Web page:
Building Relationships for Academic Achievement Part II: Teacher-Parent Relationships

How can I help my students improve academically? This is a question teachers are constantly trying to answer. In each newsletter, this column focuses on strategies teachers can use to help their students improve academically. The last newsletter contained the first part of a series on building relationships for academic achievement, focusing on relationships between teachers and students. In this edition, the topic will focus on how the relationship between teachers and parents can help students succeed.


Having good relationships with students and parents alike is a basic building block for student success. As Stetson, Stetson, Sinclair, and Nix (2012) indicate in their research, students tend to do better academically when their parents are involved. Additionally, building relationships among teachers, students, and parents is necessary for student academic achievement.


Likewise, other research by Ouellette and Wilkerson (2008) indicates that students of uninvolved parents tend to be more at-risk. This same article suggests that minority parents and parents of low socio-economic status who are involved in schools have been responsive to programs offered if they are provided with the right opportunities (Ouellette & Wilkerson, 2008).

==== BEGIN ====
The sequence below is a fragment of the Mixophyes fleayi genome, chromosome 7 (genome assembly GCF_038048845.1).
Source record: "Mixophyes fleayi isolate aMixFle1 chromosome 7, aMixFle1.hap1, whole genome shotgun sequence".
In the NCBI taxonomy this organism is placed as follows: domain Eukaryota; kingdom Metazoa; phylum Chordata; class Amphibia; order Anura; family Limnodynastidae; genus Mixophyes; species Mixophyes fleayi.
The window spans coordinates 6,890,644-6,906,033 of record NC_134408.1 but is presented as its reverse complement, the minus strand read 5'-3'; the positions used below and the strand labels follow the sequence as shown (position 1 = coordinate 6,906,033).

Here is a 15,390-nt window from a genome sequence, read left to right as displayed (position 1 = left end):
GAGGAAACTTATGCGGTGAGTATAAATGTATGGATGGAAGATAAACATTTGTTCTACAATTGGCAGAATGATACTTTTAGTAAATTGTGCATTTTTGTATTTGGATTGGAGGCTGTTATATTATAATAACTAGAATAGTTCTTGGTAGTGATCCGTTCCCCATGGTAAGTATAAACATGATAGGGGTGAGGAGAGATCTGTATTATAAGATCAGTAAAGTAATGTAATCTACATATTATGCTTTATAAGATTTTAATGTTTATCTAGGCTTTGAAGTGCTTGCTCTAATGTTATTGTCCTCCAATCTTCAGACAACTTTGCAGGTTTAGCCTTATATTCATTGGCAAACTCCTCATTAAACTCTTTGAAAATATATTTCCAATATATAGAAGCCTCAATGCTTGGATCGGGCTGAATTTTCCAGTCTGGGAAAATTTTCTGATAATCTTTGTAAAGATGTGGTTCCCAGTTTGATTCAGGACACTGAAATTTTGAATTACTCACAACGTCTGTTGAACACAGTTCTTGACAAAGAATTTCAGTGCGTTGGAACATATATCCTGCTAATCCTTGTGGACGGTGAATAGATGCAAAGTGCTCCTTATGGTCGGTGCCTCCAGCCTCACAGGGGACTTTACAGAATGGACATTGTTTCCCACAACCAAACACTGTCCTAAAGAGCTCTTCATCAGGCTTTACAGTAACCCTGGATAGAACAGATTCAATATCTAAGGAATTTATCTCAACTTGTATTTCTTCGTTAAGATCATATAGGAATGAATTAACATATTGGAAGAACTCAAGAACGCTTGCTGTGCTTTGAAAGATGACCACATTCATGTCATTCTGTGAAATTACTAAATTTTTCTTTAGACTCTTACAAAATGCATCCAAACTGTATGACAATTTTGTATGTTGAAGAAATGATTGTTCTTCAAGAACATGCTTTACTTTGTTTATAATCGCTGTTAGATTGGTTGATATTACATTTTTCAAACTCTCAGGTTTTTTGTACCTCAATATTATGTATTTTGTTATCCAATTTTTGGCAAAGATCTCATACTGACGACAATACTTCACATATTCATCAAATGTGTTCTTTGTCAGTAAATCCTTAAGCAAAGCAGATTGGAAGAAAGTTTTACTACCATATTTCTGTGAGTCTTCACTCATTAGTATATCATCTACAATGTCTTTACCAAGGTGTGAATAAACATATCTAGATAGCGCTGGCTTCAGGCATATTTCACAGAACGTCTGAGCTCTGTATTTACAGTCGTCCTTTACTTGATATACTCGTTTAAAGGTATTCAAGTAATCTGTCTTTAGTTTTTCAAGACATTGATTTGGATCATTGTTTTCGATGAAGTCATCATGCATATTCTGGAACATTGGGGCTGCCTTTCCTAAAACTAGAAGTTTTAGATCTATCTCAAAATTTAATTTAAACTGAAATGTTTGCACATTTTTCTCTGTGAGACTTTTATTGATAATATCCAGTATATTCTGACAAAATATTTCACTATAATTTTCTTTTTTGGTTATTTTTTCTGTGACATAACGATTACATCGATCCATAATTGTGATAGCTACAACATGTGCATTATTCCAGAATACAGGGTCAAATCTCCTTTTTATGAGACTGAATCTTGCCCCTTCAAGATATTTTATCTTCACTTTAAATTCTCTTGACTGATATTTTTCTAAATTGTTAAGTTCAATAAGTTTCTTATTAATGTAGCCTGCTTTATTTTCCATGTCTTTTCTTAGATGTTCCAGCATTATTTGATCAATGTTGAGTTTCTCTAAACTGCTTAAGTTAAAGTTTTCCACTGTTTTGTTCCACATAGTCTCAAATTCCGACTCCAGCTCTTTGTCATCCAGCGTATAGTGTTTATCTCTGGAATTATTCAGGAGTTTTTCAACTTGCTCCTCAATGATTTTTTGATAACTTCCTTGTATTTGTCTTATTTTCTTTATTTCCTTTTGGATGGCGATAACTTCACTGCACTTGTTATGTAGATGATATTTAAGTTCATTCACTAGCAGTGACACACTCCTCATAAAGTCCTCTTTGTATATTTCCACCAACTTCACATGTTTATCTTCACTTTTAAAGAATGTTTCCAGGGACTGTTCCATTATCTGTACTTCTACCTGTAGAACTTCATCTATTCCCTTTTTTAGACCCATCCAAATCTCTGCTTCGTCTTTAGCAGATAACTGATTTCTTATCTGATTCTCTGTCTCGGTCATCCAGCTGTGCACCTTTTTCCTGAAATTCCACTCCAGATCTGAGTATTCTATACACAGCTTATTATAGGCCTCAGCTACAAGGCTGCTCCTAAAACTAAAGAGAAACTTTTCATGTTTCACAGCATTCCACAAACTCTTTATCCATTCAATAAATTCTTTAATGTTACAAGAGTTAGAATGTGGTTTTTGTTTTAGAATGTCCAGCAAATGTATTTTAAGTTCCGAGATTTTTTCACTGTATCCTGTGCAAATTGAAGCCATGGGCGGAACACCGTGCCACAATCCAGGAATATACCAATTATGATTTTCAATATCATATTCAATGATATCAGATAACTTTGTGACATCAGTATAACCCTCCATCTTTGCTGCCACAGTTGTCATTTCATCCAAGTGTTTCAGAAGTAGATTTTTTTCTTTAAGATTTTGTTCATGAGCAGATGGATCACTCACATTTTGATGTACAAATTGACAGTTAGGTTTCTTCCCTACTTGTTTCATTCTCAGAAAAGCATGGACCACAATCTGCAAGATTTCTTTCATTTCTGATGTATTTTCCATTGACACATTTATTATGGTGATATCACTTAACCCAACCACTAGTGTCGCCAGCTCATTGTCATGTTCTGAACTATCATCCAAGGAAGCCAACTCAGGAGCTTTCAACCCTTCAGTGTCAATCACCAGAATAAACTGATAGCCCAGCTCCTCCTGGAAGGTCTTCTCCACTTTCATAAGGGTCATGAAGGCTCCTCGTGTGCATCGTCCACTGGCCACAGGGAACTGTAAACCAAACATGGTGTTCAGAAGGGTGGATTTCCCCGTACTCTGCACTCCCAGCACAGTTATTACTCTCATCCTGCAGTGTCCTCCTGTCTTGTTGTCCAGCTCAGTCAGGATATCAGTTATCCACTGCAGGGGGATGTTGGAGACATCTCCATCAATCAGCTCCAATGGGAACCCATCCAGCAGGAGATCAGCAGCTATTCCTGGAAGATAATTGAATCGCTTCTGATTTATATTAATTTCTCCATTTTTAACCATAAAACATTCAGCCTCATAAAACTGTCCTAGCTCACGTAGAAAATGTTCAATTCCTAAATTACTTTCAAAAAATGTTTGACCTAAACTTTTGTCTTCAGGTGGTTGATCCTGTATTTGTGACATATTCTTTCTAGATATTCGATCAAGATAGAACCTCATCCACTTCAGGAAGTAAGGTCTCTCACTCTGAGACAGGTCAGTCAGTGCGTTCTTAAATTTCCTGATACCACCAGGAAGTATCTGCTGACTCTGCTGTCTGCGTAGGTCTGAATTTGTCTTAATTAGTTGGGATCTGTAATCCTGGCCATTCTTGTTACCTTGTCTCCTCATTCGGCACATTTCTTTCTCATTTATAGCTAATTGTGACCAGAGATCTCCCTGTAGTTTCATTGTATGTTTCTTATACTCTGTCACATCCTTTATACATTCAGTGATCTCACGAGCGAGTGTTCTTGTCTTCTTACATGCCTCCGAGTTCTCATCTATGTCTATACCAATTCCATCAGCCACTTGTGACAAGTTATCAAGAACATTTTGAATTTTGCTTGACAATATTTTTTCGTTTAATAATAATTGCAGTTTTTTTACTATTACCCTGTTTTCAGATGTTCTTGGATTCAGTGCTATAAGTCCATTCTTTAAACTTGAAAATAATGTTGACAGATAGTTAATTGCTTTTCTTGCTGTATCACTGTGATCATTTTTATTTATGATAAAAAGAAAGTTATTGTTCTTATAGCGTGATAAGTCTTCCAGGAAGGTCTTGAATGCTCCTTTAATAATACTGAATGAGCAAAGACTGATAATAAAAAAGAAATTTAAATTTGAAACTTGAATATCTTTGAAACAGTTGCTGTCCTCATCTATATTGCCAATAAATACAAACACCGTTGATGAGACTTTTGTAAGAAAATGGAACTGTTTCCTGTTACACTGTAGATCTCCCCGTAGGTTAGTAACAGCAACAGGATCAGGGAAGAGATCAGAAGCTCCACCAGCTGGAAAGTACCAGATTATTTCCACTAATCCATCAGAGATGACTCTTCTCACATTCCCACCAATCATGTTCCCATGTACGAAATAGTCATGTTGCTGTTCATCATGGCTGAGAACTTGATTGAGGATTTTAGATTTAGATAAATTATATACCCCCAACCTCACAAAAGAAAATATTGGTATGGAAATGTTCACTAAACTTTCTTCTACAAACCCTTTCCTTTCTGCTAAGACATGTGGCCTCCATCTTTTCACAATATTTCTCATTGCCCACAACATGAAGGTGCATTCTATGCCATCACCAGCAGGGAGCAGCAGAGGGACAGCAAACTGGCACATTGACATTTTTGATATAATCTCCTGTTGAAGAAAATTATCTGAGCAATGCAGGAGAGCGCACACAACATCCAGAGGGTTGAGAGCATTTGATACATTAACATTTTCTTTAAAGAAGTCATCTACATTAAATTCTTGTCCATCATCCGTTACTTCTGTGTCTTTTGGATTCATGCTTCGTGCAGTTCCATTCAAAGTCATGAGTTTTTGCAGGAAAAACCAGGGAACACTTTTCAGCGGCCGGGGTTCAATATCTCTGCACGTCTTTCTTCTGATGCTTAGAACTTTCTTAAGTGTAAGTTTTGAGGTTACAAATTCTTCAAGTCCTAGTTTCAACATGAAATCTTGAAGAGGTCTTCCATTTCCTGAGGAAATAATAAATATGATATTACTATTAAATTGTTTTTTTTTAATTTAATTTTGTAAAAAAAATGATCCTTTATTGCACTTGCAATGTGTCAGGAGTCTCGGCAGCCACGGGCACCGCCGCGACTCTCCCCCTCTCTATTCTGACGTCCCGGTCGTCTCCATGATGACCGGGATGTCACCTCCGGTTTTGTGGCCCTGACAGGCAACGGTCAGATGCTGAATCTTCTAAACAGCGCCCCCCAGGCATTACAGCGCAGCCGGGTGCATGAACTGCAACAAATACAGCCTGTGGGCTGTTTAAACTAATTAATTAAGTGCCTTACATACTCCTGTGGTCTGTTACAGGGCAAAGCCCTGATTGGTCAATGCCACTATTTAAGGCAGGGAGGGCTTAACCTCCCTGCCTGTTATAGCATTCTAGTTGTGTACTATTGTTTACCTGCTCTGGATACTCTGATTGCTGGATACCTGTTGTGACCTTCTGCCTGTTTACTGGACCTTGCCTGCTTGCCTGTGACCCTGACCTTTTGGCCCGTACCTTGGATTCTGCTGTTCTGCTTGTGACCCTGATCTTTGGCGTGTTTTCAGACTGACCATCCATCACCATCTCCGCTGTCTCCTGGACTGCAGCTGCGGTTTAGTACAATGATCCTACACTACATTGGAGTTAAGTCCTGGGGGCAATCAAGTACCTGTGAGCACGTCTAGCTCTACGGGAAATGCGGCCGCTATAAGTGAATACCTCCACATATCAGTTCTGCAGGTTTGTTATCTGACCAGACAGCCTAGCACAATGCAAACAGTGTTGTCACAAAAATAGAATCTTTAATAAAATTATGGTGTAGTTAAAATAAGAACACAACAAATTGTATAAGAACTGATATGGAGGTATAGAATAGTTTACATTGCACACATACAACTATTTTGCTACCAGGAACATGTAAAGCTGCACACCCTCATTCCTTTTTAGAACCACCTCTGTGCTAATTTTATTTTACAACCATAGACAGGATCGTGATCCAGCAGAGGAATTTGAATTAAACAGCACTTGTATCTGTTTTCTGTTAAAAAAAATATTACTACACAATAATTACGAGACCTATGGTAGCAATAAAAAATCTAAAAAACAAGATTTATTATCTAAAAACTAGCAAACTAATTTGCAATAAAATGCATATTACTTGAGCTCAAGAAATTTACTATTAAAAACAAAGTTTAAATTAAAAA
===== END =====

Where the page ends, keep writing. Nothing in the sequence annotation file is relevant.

Parent involvement may increase student success, but how can teachers help get parents involved? The key is to keep them informed. This can be done through a variety of means, such as notes, letters, phone calls, emails, newsletters, etc. Also, don’t be afraid to integrate technology such as blogs, social media, and even the Parent Portal on Infinite Campus. To help get parents even more involved, hold meetings, conferences, or open houses where they feel welcome in the school or ask for volunteers to help around the classroom or to help chaperone field trips (Ouellette & Wilkerson, 2008).


It is up to the schools to create a wide variety of opportunities available to all parents. This may require schools and teachers to get creative with involvement opportunities. If parents are unable to attend events, try to be considerate to those parents and come up with an alternative that may be more convenient for them. Sometimes, if you can’t get the parents to come to you, you may have to go to them. Research shows that home visits can work well to improve relationships among teachers, parents, and students, leading directly to improved student behavior and academic success (Stetson, et al., 2012). It may be more work, but the payoff could be huge.